1. Atra Dicenda, Rubra Agenda says:

    Awaiting the peer reviewed publication.

  2. Sorta like that History Channel show, claiming proof of one of a giant meteorite breaking apart and bombarding the Dead Sea area? (It wasn’t as obviously a crock as some of those shows, because obviously Bad Things did happen with giant meteorites in antiquity.)

    Of course, I’m totally okay with a seismic/volcanic event, too.

  3. Unless these archeologists change their conclusions, they’re out of a job.

  4. ContraMundum says:

    Archaeology may be able to show it was destroyed by fire, but not that the fire descended from the skies (unless some sort of deposit shows it to have been a meteor strike or volcano, neither of which I would expect to be likely). Cities in those days tended to be quite small (to get behind a wall), and of course they had no running water, destructive fires from either war or accident could quickly envelop a whole city.

  5. jhayes says:

    Here’s an article from 1999 which claimed that Sodom & Gomorrah had been located in excavations at Bab edh-Dhra and Numeria, based mainly on the evidence of destruction by fire and the fact that these sites are more or less at the locations where Sodom & Gomorrah are shown on a mosaic map in a church in Jordan. The article doesn’t mention that the map is dated to the 6th century AD, which is one or two thousand years after the time they propose that Lot lived.

    That’s a long distance from the Tall el-Hammam excavations, the location claimed by the above post as the site of S & G. Here’s the website for those excavations:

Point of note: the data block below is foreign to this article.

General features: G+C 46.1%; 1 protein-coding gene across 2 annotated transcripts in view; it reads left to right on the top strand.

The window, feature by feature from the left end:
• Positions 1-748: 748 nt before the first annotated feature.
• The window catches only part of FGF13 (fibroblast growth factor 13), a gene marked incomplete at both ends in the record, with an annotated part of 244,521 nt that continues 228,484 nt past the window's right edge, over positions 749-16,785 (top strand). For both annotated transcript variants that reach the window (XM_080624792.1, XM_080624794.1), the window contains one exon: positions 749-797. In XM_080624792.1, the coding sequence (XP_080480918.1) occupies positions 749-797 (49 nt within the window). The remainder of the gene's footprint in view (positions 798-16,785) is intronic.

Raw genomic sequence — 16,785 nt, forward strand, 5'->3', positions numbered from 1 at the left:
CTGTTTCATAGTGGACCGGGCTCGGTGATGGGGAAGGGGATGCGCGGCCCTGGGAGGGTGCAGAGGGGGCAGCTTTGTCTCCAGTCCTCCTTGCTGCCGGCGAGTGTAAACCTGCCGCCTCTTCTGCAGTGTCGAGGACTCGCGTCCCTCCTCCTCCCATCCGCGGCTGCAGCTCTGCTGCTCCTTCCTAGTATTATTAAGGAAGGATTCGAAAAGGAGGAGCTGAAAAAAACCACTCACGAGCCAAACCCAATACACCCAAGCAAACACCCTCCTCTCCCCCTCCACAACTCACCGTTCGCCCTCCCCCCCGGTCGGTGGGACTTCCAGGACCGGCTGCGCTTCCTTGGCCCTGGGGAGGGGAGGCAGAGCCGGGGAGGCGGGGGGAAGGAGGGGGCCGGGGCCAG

“Biblical” archaeology was a 19th century idea which is not well-regarded by scientific archaeologists, who see it as too inclined to start with an answer (S & G) and then look for “evidence” to support the hoped-for answer.

  6. jhayes says:

    Sorry, the link at the end of my post should have been after the first paragraph.

    ContraMundum, here’s the explanation of the fire from the 1999 article:

    “Concerning the proposed cause of the destruction of the plain where Sodom and Gormooah were, they are proposing that it was the result of an earthquake that forced combustible material to the surface and into the atmosphere. Surveys have located bitumen, petroleum, natural gas and sulfur in the area. And to the east of the Dead Sea is a major fault line and these cities are located exactly on this fault line. See Fig 4 below.”

    It’s a stretch to get from there to saying that God caused that earthquake to punish the cities and therefore these are the sites of S & G.

  7. jhayes says:

    Gormooah = Gomorrah

  8. kat says:

    It is important to remember that God normally will use His own scientific laws and laws of nature that He created, to perform His acts. What we have to believe is the Word of God, which says that the two cities were destroyed on account of sin, and that they were destroyed by fire. How that fire came about is interesting, but doesn’t take away from the Truth.

  9. totustuusmaria says: